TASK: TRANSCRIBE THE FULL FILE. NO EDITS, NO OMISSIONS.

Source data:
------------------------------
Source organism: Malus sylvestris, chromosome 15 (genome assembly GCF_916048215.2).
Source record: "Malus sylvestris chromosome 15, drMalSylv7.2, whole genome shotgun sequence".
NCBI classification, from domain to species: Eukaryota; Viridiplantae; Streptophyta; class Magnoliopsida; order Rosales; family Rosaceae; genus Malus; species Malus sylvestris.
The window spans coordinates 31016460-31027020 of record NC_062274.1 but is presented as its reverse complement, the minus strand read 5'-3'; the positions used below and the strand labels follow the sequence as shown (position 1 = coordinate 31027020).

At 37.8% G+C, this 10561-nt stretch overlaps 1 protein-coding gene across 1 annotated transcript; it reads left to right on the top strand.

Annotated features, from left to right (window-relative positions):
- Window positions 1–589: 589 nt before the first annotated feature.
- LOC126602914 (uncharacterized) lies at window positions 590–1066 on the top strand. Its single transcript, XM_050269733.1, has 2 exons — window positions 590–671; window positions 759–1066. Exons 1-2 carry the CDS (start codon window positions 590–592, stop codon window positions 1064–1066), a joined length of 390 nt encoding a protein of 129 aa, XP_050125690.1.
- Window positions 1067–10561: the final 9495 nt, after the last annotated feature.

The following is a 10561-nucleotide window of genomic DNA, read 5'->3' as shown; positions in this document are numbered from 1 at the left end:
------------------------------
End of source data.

Source organism: Malus sylvestris, chromosome 15 (genome assembly GCF_916048215.2).
Source record: "Malus sylvestris chromosome 15, drMalSylv7.2, whole genome shotgun sequence".
NCBI classification, from domain to species: Eukaryota; Viridiplantae; Streptophyta; class Magnoliopsida; order Rosales; family Rosaceae; genus Malus; species Malus sylvestris.
The window spans coordinates 31016460-31027020 of record NC_062274.1 but is presented as its reverse complement, the minus strand read 5'-3'; the positions used below and the strand labels follow the sequence as shown (position 1 = coordinate 31027020).

At 37.8% G+C, this 10561-nt stretch overlaps 1 protein-coding gene across 1 annotated transcript; it reads left to right on the top strand.

Annotated features, from left to right (window-relative positions):
- Window positions 1–589: 589 nt before the first annotated feature.
- LOC126602914 (uncharacterized) lies at window positions 590–1066 on the top strand. Its single transcript, XM_050269733.1, has 2 exons — window positions 590–671; window positions 759–1066. Exons 1-2 carry the CDS (start codon window positions 590–592, stop codon window positions 1064–1066), a joined length of 390 nt encoding a protein of 129 aa, XP_050125690.1.
- Window positions 1067–10561: the final 9495 nt, after the last annotated feature.

The following is a 10561-nucleotide window of genomic DNA, read 5'->3' as shown; positions in this document are numbered from 1 at the left end: